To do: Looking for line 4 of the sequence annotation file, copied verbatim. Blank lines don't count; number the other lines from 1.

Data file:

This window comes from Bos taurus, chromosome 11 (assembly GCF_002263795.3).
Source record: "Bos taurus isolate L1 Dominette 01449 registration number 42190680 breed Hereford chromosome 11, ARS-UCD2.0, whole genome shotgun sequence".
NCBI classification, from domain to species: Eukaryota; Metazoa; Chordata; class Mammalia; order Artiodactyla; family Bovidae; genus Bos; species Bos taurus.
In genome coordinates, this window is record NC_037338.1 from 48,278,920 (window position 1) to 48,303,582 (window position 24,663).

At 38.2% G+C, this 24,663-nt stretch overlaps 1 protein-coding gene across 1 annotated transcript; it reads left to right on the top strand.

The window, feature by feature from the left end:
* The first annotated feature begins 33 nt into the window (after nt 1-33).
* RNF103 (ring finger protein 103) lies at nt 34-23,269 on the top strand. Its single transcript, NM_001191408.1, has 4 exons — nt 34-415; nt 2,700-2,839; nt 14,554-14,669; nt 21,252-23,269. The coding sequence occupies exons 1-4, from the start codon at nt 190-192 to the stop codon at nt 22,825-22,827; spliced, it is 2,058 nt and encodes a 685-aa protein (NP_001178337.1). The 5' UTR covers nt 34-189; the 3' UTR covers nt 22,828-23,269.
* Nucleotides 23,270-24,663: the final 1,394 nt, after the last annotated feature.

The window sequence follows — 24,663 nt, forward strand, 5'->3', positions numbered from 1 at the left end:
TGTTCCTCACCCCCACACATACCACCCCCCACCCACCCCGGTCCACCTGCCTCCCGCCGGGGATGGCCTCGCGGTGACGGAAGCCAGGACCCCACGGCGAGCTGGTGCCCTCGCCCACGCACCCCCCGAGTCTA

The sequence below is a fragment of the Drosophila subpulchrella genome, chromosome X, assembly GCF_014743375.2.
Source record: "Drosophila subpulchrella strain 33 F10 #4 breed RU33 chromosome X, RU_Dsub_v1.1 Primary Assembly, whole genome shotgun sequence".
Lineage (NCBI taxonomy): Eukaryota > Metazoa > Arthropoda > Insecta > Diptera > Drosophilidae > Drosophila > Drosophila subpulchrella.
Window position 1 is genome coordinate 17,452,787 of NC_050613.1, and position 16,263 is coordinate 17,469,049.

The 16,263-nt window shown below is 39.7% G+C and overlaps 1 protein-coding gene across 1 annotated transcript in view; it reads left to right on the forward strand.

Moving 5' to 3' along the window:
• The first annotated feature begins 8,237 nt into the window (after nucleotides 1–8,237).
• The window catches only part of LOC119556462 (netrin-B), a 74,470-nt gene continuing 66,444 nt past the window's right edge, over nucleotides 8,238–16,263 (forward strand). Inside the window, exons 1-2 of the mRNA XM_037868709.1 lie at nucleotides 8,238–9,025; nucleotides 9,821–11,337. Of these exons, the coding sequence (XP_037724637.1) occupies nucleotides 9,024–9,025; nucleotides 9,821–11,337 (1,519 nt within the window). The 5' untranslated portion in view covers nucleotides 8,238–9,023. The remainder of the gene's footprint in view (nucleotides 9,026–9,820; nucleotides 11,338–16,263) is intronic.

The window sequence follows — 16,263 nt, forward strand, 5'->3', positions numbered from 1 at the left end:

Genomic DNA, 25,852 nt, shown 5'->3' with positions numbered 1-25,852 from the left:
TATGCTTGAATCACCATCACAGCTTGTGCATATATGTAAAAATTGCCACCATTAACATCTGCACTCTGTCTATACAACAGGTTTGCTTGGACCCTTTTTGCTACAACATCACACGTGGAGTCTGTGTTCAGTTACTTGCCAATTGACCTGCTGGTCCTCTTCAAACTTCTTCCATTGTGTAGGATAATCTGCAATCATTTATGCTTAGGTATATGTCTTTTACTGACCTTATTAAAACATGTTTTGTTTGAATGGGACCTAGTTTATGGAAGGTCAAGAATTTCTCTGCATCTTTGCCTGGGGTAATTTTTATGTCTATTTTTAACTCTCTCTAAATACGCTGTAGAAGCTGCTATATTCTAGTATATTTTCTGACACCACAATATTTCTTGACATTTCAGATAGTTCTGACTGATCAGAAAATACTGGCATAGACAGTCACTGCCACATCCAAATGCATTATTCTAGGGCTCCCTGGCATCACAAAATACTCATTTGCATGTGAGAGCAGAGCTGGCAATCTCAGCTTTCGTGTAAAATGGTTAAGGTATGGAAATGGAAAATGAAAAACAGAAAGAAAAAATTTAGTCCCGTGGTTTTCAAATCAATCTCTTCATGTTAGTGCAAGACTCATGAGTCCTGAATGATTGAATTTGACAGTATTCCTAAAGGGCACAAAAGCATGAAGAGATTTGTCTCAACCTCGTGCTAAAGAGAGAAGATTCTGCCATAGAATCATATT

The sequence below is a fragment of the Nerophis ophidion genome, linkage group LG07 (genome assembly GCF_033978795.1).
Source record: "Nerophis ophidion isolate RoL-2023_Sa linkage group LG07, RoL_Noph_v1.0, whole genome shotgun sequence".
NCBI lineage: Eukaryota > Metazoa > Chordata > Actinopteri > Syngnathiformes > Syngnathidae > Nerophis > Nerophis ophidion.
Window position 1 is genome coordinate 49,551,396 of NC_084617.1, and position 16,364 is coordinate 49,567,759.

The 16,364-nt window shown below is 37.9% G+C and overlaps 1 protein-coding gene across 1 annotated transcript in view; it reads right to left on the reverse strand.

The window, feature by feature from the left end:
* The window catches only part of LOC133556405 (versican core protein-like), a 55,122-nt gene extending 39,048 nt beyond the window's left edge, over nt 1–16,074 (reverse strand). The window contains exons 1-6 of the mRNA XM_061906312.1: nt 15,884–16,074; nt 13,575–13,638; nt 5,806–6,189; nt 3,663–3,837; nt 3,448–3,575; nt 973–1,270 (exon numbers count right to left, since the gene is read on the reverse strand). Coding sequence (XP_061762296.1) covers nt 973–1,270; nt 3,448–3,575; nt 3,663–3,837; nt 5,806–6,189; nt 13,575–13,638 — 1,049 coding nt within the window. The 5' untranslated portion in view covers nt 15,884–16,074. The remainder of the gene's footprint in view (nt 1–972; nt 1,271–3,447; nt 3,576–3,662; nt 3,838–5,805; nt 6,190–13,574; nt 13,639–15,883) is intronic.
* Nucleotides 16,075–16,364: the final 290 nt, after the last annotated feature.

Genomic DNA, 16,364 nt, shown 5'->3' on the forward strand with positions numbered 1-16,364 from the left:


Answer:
In genome coordinates, this window is record NC_037338.1 from 48,278,920 (window position 1) to 48,303,582 (window position 24,663).